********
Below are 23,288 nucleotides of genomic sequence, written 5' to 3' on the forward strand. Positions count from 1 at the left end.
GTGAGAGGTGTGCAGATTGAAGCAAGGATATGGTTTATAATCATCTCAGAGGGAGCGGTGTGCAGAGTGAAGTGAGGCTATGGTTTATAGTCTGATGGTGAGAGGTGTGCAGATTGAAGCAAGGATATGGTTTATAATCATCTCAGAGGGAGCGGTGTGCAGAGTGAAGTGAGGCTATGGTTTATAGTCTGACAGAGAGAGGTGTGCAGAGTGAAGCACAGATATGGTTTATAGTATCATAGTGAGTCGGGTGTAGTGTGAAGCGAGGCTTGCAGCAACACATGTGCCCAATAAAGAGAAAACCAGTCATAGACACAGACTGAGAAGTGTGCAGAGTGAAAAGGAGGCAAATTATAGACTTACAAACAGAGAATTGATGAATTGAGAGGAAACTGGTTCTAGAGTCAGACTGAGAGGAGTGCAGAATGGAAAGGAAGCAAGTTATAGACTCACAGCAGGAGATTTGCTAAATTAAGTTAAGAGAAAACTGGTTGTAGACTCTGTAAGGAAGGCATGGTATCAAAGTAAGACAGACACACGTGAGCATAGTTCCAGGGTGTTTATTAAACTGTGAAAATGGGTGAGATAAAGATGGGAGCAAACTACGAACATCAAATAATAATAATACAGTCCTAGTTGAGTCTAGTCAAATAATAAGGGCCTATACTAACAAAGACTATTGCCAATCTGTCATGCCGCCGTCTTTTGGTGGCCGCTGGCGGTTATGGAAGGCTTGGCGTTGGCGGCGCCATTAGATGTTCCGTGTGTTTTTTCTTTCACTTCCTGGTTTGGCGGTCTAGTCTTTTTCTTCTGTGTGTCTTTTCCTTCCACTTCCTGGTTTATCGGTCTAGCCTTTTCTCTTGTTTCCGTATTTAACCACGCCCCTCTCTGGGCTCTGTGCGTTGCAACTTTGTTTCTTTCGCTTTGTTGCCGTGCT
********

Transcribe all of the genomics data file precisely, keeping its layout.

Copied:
Below are 23,288 nucleotides of genomic sequence, written 5' to 3' on the forward strand. Positions count from 1 at the left end.
GTGAGAGGTGTGCAGATTGAAGCAAGGATATGGTTTATAATCATCTCAGAGGGAGCGGTGTGCAGAGTGAAGTGAGGCTATGGTTTATAGTCTGATGGTGAGAGGTGTGCAGATTGAAGCAAGGATATGGTTTATAATCATCTCAGAGGGAGCGGTGTGCAGAGTGAAGTGAGGCTATGGTTTATAGTCTGACAGAGAGAGGTGTGCAGAGTGAAGCACAGATATGGTTTATAGTATCATAGTGAGTCGGGTGTAGTGTGAAGCGAGGCTTGCAGCAACACATGTGCCCAATAAAGAGAAAACCAGTCATAGACACAGACTGAGAAGTGTGCAGAGTGAAAAGGAGGCAAATTATAGACTTACAAACAGAGAATTGATGAATTGAGAGGAAACTGGTTCTAGAGTCAGACTGAGAGGAGTGCAGAATGGAAAGGAAGCAAGTTATAGACTCACAGCAGGAGATTTGCTAAATTAAGTTAAGAGAAAACTGGTTGTAGACTCTGTAAGGAAGGCATGGTATCAAAGTAAGACAGACACACGTGAGCATAGTTCCAGGGTGTTTATTAAACTGTGAAAATGGGTGAGATAAAGATGGGAGCAAACTACGAACATCAAATAATAATAATACAGTCCTAGTTGAGTCTAGTCAAATAATAAGGGCCTATACTAACAAAGACTATTGCCAATCTGTCATGCCGCCGTCTTTTGGTGGCCGCTGGCGGTTATGGAAGGCTTGGCGTTGGCGGCGCCATTAGATGTTCCGTGTGTTTTTTCTTTCACTTCCTGGTTTGGCGGTCTAGTCTTTTTCTTCTGTGTGTCTTTTCCTTCCACTTCCTGGTTTATCGGTCTAGCCTTTTCTCTTGTTTCCGTATTTAACCACGCCCCTCTCTGGGCTCTGTGCGTTGCAACTTTGTTTCTTTCGCTTTGTTGCCGTGCT